Fostering wisdom through wonder

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Crowdfunded program raises $5,000 for travel, field trip expenses at local schools

According to Elizabeth Horner, director of education at the Michael C. Carlos Museum, local school systems are in danger of giving up some of the most captivating, inspiring and interesting pieces of primary evidence: museum exhibits.

“There’s a wonderful quote from Socrates, ‘Wisdom begins with wonder,’” Horner said. “The greatest thing we can do [as educators] is capitalize on that sense of wonder that kids have when they see a mummy, hear about a Greek myth. That kind of engagement can happen in a museum with a work of art.”

Horner, along with Carlos Museum associate director of development Jennifer Long, recently raised more than $5,000 to help at least 800 Georgia students experience the museum’s exhibits first-hand.

According to Long, the Carlos Museum commits $10,000 each year for transportation and museum admission costs, but was only able to obtain half of that by late June.

To raise the remaining amount, the duo used Emory’s crowdsourcing software, Momentum, to contact alumni and community stakeholders. On Momentum’s project page, donors had the option to submit amounts ranging from $18 to $1,000 for the “Get on the Bus” initiative.

The project page said $18 can help provide admission assistance for three students while $1,000 can help cover the cost of buses for an entire grade level.

The project concluded with $5,334 raised by July 20 thanks to donations and a 1:1 matching donation promise from alumni Pam, Michael, and Lauren Giles. The family matched every donation up to $1,000 to double the museum’s efforts.

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“[Lauren]’s father was a professor, and she grew up coming to The Carlos Museum,” Long said. “It’s near and dear to her.”

Long said the $10,000 will allow willing school systems the chance to experience the exhibits offered at the museum. While the stipends are aimed toward Title I schools, every public and private school system is welcome on a first-come, first-served basis.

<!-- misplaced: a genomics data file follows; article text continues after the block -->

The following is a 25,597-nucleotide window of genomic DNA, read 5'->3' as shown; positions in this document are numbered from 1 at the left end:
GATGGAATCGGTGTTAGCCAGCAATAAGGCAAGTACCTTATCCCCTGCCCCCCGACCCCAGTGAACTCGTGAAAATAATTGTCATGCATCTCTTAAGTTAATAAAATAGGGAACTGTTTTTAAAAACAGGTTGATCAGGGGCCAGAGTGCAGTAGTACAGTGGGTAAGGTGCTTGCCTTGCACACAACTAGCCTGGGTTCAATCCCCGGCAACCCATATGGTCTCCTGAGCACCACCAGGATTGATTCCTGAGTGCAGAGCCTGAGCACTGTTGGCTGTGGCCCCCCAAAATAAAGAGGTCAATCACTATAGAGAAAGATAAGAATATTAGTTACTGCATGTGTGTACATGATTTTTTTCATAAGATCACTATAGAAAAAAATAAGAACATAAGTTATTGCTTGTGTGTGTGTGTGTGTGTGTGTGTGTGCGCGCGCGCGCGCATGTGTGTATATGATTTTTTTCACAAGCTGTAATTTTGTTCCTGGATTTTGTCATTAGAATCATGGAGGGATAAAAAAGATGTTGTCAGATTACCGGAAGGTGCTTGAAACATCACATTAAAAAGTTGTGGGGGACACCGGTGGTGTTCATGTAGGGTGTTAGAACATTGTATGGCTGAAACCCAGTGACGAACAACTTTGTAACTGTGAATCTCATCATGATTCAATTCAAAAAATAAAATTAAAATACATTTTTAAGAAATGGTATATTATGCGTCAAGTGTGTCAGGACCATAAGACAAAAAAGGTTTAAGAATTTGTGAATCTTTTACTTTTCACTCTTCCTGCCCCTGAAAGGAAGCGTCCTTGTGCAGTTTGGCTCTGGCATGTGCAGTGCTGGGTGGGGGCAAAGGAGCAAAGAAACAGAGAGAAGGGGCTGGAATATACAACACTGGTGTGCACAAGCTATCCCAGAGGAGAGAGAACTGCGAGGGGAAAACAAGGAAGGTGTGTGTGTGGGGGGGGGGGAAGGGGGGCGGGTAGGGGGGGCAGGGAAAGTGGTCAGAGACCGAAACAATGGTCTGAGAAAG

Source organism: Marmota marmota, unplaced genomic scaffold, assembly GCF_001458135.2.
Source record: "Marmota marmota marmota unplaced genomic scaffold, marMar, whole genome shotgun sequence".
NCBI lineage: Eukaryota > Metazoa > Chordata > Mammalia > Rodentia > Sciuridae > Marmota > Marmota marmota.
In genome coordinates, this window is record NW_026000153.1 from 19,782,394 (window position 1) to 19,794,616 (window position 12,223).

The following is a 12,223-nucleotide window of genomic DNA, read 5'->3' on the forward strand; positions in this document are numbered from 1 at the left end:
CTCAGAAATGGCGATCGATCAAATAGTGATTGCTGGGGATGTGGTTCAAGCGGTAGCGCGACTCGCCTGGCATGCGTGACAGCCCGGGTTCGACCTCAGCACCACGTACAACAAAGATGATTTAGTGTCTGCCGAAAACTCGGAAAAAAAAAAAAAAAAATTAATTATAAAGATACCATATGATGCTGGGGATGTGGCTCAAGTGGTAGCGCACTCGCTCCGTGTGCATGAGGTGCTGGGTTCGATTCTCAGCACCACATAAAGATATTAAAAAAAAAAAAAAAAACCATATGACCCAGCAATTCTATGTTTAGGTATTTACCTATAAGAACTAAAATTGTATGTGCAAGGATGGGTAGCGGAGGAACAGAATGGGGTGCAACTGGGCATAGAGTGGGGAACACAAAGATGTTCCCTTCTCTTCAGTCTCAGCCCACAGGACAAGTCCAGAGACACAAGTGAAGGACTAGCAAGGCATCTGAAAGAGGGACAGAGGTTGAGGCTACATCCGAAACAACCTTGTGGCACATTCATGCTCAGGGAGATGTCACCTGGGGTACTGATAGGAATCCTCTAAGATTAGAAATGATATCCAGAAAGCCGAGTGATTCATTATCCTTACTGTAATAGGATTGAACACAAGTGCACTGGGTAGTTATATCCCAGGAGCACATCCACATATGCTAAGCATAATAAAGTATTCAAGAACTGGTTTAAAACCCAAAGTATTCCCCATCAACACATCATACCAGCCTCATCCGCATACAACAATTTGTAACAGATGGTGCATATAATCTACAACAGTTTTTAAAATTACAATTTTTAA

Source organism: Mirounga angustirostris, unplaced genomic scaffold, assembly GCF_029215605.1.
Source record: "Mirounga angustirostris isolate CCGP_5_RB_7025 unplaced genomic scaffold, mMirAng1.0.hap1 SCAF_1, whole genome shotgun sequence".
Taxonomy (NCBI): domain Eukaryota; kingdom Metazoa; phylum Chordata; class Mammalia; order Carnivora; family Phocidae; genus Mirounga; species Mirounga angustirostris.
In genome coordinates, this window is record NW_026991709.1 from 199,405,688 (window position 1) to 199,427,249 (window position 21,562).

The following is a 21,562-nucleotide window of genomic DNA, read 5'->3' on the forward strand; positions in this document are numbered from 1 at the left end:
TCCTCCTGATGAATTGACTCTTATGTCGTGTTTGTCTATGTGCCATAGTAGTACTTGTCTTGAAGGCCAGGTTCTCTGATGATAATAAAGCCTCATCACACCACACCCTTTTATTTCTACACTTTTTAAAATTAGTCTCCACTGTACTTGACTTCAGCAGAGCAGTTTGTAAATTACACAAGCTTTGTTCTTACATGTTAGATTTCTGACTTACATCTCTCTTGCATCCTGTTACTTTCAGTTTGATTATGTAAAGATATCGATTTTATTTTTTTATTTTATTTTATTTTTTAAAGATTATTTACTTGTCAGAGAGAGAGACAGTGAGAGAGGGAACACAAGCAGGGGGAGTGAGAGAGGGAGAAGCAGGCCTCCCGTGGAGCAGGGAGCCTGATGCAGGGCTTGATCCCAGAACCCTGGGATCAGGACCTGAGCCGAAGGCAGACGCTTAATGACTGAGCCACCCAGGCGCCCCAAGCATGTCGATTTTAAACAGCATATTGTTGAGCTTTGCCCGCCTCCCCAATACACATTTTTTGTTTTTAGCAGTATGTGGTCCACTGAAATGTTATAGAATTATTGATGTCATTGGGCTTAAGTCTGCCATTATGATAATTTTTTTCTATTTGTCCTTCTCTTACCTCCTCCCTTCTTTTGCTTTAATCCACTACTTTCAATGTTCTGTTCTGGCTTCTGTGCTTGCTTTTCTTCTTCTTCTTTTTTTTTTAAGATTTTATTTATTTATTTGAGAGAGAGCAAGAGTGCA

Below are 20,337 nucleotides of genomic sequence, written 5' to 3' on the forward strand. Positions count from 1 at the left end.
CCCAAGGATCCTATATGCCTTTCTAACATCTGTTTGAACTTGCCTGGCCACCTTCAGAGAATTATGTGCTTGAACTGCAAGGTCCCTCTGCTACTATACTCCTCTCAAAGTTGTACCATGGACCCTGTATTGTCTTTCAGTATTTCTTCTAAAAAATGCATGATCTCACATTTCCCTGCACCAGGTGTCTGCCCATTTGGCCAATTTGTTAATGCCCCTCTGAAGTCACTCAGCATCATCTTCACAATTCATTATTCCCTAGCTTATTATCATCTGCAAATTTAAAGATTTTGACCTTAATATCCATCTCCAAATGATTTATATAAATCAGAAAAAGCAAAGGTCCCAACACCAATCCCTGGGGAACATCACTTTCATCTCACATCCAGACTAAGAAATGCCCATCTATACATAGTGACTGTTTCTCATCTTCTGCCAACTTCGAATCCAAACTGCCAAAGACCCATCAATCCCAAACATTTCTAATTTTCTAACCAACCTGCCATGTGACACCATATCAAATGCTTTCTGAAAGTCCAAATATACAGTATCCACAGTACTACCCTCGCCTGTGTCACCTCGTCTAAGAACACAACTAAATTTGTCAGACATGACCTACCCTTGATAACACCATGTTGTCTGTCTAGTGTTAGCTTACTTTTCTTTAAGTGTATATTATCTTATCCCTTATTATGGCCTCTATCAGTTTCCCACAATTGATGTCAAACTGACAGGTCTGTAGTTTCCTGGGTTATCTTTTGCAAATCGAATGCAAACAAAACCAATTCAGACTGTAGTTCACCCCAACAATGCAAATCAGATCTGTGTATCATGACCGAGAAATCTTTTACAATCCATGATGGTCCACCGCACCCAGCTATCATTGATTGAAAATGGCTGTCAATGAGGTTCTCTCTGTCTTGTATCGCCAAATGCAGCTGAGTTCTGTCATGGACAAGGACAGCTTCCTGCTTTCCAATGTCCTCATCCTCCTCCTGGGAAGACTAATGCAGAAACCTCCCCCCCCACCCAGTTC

Long and Horner attribute a decline in museum trips and school funding to the 2008 housing bubble and economic recession. In many school systems, field trips and buses are the first items cut from the annual budget.

Originally founded in 1919, the Carlos Museum began as a collection of artwork from professors who used ancient art to enhance learning in their classrooms. The antiquities museum has vowed to continue that tradition for nearly a century, but developed problems a decade ago through a decline in field trips.

“We’ve seen public school participation decline and private school participation go up—we want everyone to have the chance to come,” Horner said.

Currently, the museum features exhibits from eastern, Greek, Roman, ancient American and Sub- Saharan African art. It also features a Tibetan Buddhist shrine from the Alice Kendall collection.

“There’s a power in teaching with objects,” Horner said. “You’ve heard about primary documents. Works of art are primary objects and documents.”

“All art was contemporary at some point, you can learn a tremendous amount about ancient cultures through artwork,” Long said. “We share the stories of civilization. Understanding the past helps us understand the present.”

Horner said museums are poised to play a significant role in the changing Georgia curriculum based on the amount of authentically aged, culturally relevant antiquities. The new state curriculum mandates children engage with differing perspectives and arrive at their own conclusion. This includes content information, visual literacy and a shift from science, technology, engineering, and mathematics (STEM) to include art (STEAM).

Horner said the Carlos would foster an emerging area of study for schools that involves looking at technologies created in the ancient world that impact our world today. Another included a math tour examining how ancient cultures created modern standards.

“There are a lot of dead cultures here, but what people are really looking at are the beginnings of civilization, structures and societies,” Horner said. “We have expressions from humanities around the world. There’s never been a more important time to understand the rest of humanity.”

For more information on The Michael C. Carlos Museum, visit www.carlos.emory.edu or call (404) 727-4282.

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